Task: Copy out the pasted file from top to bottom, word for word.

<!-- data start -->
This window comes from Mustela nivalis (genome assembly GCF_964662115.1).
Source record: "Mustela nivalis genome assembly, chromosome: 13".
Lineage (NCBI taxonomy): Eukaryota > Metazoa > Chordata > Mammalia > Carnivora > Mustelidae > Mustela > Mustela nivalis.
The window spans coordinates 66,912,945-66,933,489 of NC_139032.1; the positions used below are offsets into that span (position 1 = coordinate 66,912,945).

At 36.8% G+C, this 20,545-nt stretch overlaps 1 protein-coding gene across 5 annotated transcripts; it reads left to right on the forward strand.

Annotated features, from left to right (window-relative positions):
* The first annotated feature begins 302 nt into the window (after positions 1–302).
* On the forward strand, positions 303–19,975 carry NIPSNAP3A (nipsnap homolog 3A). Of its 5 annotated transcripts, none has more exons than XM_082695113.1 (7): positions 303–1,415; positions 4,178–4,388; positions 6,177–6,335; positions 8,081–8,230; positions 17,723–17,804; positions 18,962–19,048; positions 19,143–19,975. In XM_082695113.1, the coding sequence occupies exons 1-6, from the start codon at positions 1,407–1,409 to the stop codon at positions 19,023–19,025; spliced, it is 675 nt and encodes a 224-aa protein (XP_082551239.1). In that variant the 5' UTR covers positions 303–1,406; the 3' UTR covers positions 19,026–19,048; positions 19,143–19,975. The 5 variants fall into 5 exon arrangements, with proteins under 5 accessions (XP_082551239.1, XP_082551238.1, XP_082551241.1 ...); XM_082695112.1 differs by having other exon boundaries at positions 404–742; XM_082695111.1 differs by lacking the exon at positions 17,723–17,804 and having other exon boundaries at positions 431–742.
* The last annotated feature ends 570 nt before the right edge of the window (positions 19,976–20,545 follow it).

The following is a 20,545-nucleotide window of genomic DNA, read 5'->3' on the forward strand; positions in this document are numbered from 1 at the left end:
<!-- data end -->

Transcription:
This window comes from Mustela nivalis (genome assembly GCF_964662115.1).
Source record: "Mustela nivalis genome assembly, chromosome: 13".
Lineage (NCBI taxonomy): Eukaryota > Metazoa > Chordata > Mammalia > Carnivora > Mustelidae > Mustela > Mustela nivalis.
The window spans coordinates 66,912,945-66,933,489 of NC_139032.1; the positions used below are offsets into that span (position 1 = coordinate 66,912,945).

At 36.8% G+C, this 20,545-nt stretch overlaps 1 protein-coding gene across 5 annotated transcripts; it reads left to right on the forward strand.

Annotated features, from left to right (window-relative positions):
* The first annotated feature begins 302 nt into the window (after positions 1–302).
* On the forward strand, positions 303–19,975 carry NIPSNAP3A (nipsnap homolog 3A). Of its 5 annotated transcripts, none has more exons than XM_082695113.1 (7): positions 303–1,415; positions 4,178–4,388; positions 6,177–6,335; positions 8,081–8,230; positions 17,723–17,804; positions 18,962–19,048; positions 19,143–19,975. In XM_082695113.1, the coding sequence occupies exons 1-6, from the start codon at positions 1,407–1,409 to the stop codon at positions 19,023–19,025; spliced, it is 675 nt and encodes a 224-aa protein (XP_082551239.1). In that variant the 5' UTR covers positions 303–1,406; the 3' UTR covers positions 19,026–19,048; positions 19,143–19,975. The 5 variants fall into 5 exon arrangements, with proteins under 5 accessions (XP_082551239.1, XP_082551238.1, XP_082551241.1 ...); XM_082695112.1 differs by having other exon boundaries at positions 404–742; XM_082695111.1 differs by lacking the exon at positions 17,723–17,804 and having other exon boundaries at positions 431–742.
* The last annotated feature ends 570 nt before the right edge of the window (positions 19,976–20,545 follow it).

The following is a 20,545-nucleotide window of genomic DNA, read 5'->3' on the forward strand; positions in this document are numbered from 1 at the left end: